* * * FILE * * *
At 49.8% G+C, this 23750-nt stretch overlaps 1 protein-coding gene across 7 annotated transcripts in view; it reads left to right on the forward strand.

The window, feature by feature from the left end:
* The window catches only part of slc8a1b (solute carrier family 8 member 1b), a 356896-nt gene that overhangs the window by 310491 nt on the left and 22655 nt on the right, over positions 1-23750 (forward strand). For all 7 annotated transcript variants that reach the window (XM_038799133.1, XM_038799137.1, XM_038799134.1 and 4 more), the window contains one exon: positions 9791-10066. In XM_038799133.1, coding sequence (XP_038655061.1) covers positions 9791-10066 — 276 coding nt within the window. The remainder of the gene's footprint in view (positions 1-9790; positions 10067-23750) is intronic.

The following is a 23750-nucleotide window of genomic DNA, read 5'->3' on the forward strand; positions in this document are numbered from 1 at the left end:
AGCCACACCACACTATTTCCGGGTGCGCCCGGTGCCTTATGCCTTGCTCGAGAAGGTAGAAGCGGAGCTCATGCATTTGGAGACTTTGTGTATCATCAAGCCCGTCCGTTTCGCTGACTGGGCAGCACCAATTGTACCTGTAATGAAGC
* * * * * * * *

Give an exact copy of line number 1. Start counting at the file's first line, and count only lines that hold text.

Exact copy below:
At 49.8% G+C, this 23750-nt stretch overlaps 1 protein-coding gene across 7 annotated transcripts in view; it reads left to right on the forward strand.